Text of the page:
Abstract Objective: To examine perceptions of a cohort of rural Appalachian patients regarding barriers to the use of preventive health measures. Methods: Consecutive new patients (N=188) at a clinic for the indigent were confidentially surveyed about their use of six preventive health measures: blood pressure screening, cholesterol level, diphtheria-tetanus immunization, mammography, cervical Papanicolaou smear, and physical examination. When any of these measures was lacking, patients were asked why, and whether they would have the measure performed if the relevant barriers were removed. Results: Applicable screening measures lacking were as follows: blood pressure screening, 16%; cholesterol level, 60%; diphtheria-tetanus immunization, 67%; mammography, 69%; Papanicolaou smear, 22%; and physical examination, 32%. Of the patients, 85% were lacking at least one measure. Patients most often identified the following reasons for having omitted these measures: lack of knowledge about prevention (51%) and cost (36%). Older and less educated patients more often identified cost (P<.01 and P=.06, respectively), and men were more likely to list lack of knowledge (P=.04). If the identified barriers could be removed, 72% of those lacking a screen indicated they would obtain the screening measures. Discussion: This indigent population expressed a desire for preventive care. Our patients identified cost and lack of knowledge as the major reasons for omitting these health screening measures. Data obtained from health care providers, rather than patients, may fail to disclose the barriers these patients face. Adequate education about disease prevention may be as crucial as sufficient funding in improving compliance with preventive guidelines.(Arch Intern Med. 1995;155:421-424) References 1. Woo B, Woo B, Cook EF, Weisberg M, Goldman L. Screening procedures in the asymptomatic adult: comparison of physicians' recommendations, patients' desires, published guidelines, and actual practice. JAMA . 1985;254: 1480-1484.Crossref 2. Lurie N, Manning WG, Peterson C, Goldberg GA, Phelps CA, Lillard L. Preventive care: do we practice what we preach? Am J Public Health . 1987;77: 801-804.Crossref 3. Burack RC. Barriers to clinical preventive medicine. Primary Care . 1989;16: 245-250. 4. Hayward RA, Shapiro MF, Freeman HE, Corey CR. Who gets screened for cervical and breast cancer? results from a new national survey. Arch Intern Med . 1988;148:1177-1181.Crossref 5. Woolhandler S, Himmelstein DU. Reverse targeting of preventive care due to lack of health insurance. JAMA . 1988;259:2872-2874.Crossref 6. Woolhandler S, Himmelstein DU. Resolving the cost/access conflict: the case for a national health program. J Gen Intern Med . 1989;4:54-60.Crossref 7. Dutton D. Financial, organizational and professional factors affecting health care utilization. Soc Sci Med . 1986;23:721-735.Crossref 8. Rowland D, Lyons B. Triple jeopardy: rural, poor, and uninsured. Health Serv Res . 1989;23:975-1003. 9. Love RR, Brown RL, Davis JE, Baumann LJ, Fontana SA, Sanner LA. Frequency and determinants of screening for breast cancer in primary care group practice. Arch Intern Med . 1993;153:2113-2117.Crossref 10. Margolis KL, Lurie N, McGovern PG, Slater JS. Predictors of failure to attend scheduled mammography appointments at a public teaching hospital. J Gen Intern Med . 1993;8:602-605.Crossref 11. Ayanian JZ, Kohler BA, Abe T, Epstein AM. The relation between health insurance coverage and clinical outcomes among women with breast cancer. N Engl J Med . 1993;329:326-331.Crossref 12. Hahn RA, Teutsch SM, Rothenberg RB, Marks JS. Excess deaths from nine chronic diseases in the United States, 1986. JAMA . 1990;264:2654-2659.Crossref 13. Jubelier S, Baron R, Mairs D. Pap smear screening intervals among patients with cervical cancer in West Virginia. Adv Cancer Control . 1989;293:323-330. 14. Current trends: premature mortality in West Virginia 1978-1982. MMWR Morb Mortal Wkly Rep . 1987;36:29-33. 15. Weller JE. Yesterday's People: Life in Contemporary Appalachia . Lexington, Ky: University of Kentucky Press; 1965:116-120. 16. US Preventive Services Task Force. Guide to Clinical Preventive Services: An Assessment of the Effectiveness of 169 Interventions . Baltimore, Md: Williams & Wilkins; 1989:xxix-lviii. 17. Hayward RS, Steinberg EP, Ford DE, Roizen MF, Roach KW. Preventive care guidelines: 1991. Ann Intern Med . 1991;114:758-783.Crossref 18. SAS Institute Inc. The CATMOD, FREQ, and NPAR1WAY procedures. In: SAS/ STAT User's Guide, Version 6.03 . Cary, NC: SAS Institute Inc; 1988:189-282, 519-548, 713-726. 19. Connell CM, Crawford CO. How people obtain their health information: a survey in two Pennsylvania counties. Public Health Rep . 1988;103:189-195. 20. Rimer BK, Keintz MK, Kessler HB, Engstrom PF, Rosan JR. Why women resist screening mammography: patient-related barriers. Radiology . 1989;172:243-246.Crossref 21. Belcher DW. Implementing preventive services: success and failure in an outpatient trial. Arch Intern Med . 1990;150:2533-2541.Crossref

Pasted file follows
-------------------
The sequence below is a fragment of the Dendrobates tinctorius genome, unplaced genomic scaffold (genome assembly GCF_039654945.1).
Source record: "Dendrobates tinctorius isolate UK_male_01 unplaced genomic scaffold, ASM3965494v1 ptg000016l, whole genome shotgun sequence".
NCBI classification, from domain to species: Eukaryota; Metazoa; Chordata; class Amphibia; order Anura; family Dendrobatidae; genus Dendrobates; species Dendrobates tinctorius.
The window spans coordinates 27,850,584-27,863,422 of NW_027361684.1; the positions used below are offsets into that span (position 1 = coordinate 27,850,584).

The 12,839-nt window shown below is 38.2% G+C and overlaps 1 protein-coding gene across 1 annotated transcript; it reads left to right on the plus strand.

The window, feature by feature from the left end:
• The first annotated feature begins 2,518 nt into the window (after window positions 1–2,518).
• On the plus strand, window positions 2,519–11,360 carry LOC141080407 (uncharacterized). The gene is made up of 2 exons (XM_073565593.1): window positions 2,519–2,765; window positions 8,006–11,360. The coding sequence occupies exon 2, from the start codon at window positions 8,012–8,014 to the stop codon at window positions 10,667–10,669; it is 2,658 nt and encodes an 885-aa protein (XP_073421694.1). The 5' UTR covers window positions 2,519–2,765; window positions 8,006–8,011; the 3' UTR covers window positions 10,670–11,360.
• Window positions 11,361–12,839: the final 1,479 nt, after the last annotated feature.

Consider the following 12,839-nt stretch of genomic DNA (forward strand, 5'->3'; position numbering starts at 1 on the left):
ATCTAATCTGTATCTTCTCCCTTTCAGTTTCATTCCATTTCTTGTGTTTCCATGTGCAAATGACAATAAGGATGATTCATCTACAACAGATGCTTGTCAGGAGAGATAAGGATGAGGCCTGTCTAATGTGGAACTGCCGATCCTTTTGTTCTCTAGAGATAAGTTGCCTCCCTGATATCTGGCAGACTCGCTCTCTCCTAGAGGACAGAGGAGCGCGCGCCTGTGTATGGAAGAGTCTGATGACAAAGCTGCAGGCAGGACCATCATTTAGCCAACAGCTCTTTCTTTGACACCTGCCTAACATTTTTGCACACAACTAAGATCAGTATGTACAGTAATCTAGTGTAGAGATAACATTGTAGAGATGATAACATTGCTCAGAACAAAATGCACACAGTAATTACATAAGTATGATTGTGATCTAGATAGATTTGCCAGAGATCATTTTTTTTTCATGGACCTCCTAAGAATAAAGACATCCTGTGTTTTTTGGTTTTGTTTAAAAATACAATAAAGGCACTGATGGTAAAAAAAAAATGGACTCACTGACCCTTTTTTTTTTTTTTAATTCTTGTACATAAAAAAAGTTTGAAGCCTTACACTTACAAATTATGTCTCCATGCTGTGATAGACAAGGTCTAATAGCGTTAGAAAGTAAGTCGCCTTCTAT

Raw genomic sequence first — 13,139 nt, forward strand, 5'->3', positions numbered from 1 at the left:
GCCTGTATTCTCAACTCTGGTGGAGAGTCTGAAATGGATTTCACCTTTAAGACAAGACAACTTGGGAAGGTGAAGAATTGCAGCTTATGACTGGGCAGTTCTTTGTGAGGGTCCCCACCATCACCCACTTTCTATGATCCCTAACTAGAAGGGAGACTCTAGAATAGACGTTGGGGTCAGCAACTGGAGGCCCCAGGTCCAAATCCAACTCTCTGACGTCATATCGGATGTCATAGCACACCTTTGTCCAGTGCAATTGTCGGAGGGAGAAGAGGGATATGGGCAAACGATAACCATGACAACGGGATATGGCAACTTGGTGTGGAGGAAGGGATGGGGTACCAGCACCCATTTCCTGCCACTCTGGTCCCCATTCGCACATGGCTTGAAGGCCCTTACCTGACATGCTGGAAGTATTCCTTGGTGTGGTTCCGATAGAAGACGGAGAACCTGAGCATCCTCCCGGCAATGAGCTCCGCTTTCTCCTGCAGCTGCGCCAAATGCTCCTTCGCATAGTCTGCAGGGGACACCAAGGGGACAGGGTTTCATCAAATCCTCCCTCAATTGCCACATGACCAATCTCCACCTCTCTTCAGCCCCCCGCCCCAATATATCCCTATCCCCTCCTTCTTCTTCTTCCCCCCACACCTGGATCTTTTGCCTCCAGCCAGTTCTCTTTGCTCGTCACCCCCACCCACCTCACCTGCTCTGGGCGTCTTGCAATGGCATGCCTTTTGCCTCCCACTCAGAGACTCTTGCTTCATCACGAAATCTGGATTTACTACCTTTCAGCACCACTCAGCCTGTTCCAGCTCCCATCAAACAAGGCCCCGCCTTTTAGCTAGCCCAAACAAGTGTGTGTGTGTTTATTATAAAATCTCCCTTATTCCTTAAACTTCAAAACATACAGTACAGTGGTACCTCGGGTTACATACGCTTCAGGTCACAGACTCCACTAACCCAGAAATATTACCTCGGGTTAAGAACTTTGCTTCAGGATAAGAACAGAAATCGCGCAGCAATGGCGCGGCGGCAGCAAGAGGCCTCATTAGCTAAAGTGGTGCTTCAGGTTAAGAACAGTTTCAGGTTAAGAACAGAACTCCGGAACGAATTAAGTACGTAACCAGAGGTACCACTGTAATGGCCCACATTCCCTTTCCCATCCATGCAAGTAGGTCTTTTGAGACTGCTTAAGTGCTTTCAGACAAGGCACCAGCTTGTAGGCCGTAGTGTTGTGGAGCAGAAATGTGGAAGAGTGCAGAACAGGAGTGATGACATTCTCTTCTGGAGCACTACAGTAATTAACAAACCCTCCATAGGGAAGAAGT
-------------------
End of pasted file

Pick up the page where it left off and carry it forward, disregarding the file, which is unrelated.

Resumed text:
Journal

Archives of Internal MedicineAmerican Medical Association

Published: Feb 27, 1995

References